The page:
UCSB Science Line
Sponge Spicules Nerve Cells Galaxy Abalone Shell Nickel Succinate X-ray Lens Lupine
UCSB Science Line
How it Works
Ask a Question
Search Topics
Our Scientists
Science Links
Contact Information
How the orbit of earth around the sun is elliptical and not circular? Thank you very much.
Question Date: 2015-07-06
Answer 1:

When the solar system formed, gravity pushed a cloud of dust and rock together to form the Earth. Let’s look at all the options for orbits:

1) If the new Earth moved too fast toward the sun, it would have too much speed to be pulled back around by gravity. Instead of orbiting, it would be flung out of the solar system.

2) If the new Earth moved too slowly toward the sun, it wouldn’t have enough speed to stop it from falling toward the Sun. The orbit would continue to get closer and closer to the sun until it fell in.

3) If the Earth had just the right amount of speed and came in at the right angle, it would move in a circular orbit, not moving closer or farther from the Sun. This is very unlikely, because there are so many speeds/angles that wouldn’t lead to a circular orbit.

4) If the Earth had a speed and approach that was somewhere in between, it’s orbit would be elliptical (a circle that isn’t perfectly round). When it’s closer to the sun, the Earth is going faster but the force pulling it closer is stronger. When it’s farther from the sun, it’s slower but the force is also slower. Over time, these forces will make the Earth’s elliptical orbit more and more round until it is a perfect circle, but there may be other forces (from the other planets) that will pull it out of this alignment.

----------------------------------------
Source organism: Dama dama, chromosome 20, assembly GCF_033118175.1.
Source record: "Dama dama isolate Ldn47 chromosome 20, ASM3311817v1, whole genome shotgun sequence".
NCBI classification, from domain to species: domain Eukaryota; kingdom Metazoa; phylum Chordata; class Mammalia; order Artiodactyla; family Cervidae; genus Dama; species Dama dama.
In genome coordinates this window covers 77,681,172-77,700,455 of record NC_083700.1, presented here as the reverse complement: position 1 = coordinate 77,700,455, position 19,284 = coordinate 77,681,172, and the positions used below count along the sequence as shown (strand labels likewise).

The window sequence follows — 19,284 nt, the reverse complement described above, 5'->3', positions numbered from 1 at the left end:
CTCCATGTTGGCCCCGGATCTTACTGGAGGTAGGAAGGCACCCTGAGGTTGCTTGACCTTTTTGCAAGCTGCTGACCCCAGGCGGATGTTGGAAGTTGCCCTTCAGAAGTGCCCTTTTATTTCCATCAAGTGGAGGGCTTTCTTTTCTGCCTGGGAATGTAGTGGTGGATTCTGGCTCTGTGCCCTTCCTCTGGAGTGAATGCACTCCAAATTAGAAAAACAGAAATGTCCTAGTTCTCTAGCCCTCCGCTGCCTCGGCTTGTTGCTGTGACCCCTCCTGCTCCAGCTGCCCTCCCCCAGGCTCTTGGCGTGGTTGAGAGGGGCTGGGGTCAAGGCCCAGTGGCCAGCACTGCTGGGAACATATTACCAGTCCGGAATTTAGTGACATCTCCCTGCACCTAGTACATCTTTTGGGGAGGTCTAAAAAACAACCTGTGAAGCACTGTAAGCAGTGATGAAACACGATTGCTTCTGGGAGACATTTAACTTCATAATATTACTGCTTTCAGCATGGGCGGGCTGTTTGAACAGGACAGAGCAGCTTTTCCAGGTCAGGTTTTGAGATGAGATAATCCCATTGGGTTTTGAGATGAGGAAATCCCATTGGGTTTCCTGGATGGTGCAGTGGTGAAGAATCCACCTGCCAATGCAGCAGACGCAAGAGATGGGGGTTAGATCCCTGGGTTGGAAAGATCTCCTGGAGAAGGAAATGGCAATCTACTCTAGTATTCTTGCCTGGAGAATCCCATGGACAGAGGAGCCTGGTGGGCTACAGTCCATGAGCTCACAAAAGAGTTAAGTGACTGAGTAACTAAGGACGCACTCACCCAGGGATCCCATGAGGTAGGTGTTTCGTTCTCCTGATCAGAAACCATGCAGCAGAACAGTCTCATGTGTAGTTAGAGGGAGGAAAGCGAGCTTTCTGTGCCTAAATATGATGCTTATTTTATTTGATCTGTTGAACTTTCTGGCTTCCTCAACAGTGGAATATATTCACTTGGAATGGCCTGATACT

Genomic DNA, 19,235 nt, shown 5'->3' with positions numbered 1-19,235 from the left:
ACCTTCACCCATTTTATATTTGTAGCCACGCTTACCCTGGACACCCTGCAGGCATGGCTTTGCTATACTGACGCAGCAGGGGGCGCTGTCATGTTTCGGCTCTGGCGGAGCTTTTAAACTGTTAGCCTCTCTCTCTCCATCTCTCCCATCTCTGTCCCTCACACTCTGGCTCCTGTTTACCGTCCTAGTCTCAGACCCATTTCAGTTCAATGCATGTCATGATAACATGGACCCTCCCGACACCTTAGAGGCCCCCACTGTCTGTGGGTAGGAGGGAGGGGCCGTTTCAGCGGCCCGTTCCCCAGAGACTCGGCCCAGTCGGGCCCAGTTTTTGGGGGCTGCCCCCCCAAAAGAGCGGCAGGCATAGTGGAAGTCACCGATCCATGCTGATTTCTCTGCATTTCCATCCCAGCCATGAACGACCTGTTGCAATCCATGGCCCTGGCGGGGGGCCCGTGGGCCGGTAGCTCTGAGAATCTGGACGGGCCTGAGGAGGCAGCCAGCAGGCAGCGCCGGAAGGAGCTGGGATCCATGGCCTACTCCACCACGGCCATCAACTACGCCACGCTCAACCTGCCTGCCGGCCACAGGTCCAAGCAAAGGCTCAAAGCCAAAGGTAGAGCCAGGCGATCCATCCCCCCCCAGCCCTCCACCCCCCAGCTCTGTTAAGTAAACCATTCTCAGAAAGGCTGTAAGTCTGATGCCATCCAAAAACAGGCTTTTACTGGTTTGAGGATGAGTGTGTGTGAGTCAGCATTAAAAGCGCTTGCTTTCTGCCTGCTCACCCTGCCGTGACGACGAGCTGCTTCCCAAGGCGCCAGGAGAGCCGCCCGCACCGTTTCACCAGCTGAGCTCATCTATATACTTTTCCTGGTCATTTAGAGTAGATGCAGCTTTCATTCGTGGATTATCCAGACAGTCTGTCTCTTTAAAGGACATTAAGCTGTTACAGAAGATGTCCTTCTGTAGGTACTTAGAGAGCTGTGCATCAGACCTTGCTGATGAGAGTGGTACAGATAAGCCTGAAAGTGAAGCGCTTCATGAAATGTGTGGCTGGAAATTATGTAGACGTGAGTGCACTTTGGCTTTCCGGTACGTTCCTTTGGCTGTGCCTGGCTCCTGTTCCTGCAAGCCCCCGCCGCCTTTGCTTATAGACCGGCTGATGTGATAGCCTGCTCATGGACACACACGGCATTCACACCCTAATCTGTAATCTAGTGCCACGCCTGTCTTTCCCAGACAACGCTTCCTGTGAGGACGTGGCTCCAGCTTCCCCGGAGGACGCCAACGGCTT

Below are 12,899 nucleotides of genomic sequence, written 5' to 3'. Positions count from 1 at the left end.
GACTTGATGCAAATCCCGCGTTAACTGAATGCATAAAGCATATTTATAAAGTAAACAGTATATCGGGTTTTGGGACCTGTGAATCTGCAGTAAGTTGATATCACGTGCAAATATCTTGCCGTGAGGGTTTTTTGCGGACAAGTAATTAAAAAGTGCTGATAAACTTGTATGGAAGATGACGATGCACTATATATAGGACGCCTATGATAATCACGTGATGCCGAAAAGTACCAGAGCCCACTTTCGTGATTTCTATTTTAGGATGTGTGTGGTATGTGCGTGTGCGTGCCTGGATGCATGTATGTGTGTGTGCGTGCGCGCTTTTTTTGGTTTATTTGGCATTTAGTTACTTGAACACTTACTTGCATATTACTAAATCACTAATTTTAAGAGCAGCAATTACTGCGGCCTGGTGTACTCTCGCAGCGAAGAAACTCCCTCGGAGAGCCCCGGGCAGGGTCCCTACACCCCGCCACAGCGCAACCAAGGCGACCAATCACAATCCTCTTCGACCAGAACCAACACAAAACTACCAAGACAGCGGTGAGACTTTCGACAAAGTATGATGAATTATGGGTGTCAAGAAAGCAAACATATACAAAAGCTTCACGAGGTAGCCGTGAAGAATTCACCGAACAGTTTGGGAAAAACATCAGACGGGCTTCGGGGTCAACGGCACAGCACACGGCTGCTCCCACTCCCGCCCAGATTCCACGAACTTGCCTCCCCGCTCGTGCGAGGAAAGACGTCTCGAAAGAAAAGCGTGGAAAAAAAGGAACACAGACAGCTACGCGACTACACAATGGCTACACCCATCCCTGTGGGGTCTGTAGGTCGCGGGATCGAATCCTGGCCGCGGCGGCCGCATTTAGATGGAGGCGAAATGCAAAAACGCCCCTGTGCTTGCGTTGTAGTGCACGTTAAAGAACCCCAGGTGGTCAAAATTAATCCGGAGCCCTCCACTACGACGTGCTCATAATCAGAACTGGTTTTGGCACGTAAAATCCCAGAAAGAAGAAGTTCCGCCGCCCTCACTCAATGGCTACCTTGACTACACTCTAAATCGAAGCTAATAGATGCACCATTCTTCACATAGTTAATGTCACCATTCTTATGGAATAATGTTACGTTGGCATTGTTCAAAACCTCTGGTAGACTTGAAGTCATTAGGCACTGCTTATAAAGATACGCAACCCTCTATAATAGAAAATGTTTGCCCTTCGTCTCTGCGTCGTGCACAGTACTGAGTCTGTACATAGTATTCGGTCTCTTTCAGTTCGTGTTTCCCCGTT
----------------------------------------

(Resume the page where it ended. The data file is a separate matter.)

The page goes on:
This is what happened to the Earth. Scientists define zero “eccentricity” as a perfect circle and one “eccentricity” as no longer in orbit – Earth’s eccentricity is 0.0167, the most circular orbit of any planet in our solar system.

Answer 2:

It's not a perfect circle. However, the elliptical shape of the Earth's orbit is so close to circular that you would have a hard time telling the difference. It wasn't always that way, though - one of the things that causes ice ages is changes in the Earth's orbit.

Click Here to return to the search form.

University of California, Santa Barbara Materials Research Laboratory National Science Foundation
This program is co-sponsored by the National Science Foundation and UCSB School-University Partnerships
Copyright © 2020 The Regents of the University of California,
All Rights Reserved.
UCSB Terms of Use